The governing board of the Volkswagen Group (VW) seems unable “to understand that from the public’s point of view, the problem (about the emissions scandal) was not so much cheating on tests as concealing the threat that its cars posed to the health of the public,” New York Times wrote on February 16.
The editorial board of the New York Times wrote an opinion piece, two days ago, saying that according to reports, the VW is planning to offer “generous” compensation to American owners of the VW hacked diesel cars. Moreover, the US daily newspaper also reported that according to another report the German giant is considering blaming the US testing standards, claiming that the defeat device was not illegal according to the European emissions tests.
The New York Times criticized the EU regulators saying that they have adopted very lax car emissions test environmental adding that they “have long had an accommodating relationship with the auto industry.”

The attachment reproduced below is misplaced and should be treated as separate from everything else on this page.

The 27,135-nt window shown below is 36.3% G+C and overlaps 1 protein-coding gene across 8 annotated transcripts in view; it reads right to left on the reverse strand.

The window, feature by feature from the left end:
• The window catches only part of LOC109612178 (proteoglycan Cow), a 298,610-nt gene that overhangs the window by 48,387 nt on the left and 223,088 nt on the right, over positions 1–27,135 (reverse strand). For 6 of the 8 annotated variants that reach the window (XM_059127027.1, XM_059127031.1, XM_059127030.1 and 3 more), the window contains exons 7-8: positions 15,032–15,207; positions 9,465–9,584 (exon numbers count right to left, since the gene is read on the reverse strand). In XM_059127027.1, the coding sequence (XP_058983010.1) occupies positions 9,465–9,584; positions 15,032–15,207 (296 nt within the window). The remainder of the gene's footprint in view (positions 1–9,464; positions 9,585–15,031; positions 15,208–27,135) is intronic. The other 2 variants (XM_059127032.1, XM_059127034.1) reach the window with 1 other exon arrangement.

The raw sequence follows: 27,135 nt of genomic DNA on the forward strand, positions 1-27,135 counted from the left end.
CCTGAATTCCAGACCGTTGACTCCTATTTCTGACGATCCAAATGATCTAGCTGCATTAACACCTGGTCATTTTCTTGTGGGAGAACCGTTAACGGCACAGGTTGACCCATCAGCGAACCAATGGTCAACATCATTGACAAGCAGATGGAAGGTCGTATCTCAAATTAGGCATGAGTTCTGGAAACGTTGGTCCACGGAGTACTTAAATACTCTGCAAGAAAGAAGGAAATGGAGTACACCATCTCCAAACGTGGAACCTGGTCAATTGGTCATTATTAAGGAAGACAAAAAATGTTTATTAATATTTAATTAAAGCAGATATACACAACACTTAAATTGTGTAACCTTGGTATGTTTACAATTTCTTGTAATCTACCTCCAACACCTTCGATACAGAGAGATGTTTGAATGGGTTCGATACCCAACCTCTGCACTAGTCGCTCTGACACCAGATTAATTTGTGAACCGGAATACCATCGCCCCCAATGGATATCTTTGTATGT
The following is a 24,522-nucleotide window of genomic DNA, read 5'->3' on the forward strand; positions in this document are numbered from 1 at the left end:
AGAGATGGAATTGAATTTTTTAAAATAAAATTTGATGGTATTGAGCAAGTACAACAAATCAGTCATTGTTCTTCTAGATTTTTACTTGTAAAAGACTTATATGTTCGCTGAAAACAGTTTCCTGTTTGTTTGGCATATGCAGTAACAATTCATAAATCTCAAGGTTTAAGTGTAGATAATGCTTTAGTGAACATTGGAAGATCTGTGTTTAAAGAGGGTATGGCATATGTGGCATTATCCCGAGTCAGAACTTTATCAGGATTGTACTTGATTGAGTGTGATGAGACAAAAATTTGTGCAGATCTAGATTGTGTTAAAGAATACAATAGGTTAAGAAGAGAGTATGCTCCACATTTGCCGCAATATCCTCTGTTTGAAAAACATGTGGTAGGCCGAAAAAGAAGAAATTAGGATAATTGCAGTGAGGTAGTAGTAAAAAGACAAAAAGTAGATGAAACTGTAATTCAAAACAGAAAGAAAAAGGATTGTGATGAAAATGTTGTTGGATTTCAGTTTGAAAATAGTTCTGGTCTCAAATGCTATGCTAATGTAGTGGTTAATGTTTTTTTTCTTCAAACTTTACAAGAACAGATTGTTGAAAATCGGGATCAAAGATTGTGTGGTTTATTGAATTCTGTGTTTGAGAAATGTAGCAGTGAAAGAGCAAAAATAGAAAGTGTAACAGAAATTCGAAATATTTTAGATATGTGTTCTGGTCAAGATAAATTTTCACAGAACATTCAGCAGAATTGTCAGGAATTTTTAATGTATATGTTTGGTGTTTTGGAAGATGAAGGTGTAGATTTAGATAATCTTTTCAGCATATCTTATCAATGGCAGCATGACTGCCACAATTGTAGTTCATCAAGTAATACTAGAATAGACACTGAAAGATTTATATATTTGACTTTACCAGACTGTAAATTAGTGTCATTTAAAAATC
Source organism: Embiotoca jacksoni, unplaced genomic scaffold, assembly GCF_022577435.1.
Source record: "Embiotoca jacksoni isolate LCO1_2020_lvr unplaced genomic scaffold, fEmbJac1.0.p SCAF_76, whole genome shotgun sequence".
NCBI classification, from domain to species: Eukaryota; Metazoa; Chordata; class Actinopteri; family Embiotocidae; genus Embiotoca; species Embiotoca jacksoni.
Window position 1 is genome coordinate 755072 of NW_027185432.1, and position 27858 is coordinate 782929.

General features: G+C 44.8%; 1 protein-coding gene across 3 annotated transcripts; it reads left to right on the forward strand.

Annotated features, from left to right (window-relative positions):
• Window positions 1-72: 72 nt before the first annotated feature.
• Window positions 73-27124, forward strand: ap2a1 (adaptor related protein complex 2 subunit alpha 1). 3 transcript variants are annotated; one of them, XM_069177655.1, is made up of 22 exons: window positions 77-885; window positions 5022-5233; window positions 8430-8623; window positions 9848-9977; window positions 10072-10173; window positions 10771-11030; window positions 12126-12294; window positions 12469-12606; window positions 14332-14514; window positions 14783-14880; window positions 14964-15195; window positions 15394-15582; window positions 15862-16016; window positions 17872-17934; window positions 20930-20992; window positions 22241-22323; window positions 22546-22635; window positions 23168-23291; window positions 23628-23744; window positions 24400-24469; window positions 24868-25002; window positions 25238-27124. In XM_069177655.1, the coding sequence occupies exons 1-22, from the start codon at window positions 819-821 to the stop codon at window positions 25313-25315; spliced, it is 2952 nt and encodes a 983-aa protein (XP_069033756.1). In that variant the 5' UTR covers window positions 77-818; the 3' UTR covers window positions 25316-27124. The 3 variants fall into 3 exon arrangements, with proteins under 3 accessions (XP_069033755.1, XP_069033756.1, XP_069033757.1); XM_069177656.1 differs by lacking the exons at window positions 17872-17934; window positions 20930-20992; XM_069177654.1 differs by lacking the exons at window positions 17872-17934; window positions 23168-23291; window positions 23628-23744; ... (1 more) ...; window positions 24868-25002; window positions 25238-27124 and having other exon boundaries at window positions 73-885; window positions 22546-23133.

After the criticism, the authors underlined that the essence of the VW scandal is not the so called defeat device which cheated the US emissions tests but the fact that the hacked diesel cars endangered the life of the people. The stressed that all car makers, besides the VW, must understand that emissions testing, in the United States or in Europe, is not a purely technical hurdle but a health related issue.
The diesel cars produced 40 times more Nitrogen Oxide than the permitted US levels. However, the Nitrogen oxide in combination with oxygen is a major air pollutant which leads to respiratory and cardiovascular illnesses, smog and acid rain, and cause premature deaths. VW deceived the public (in America and Europe) about controlling the Nitrogen Oxide levels, “that is what the scandal is all about,” New York Times stressed.
Since VW is one of the largest automaker in the world, it “should have been the leader in clean diesel” as it claimed “to be in its loud Clean Diesel advertising campaign,” the article concluded.
On January, the Members of the European Parliament appointed the members for a committee which will be responsible for exploring the “failure of the European Commission to discover the emissions scandal,” acknowledging that the emissions scandal showed a regulatory weakness by both the Commission and the EU Member States.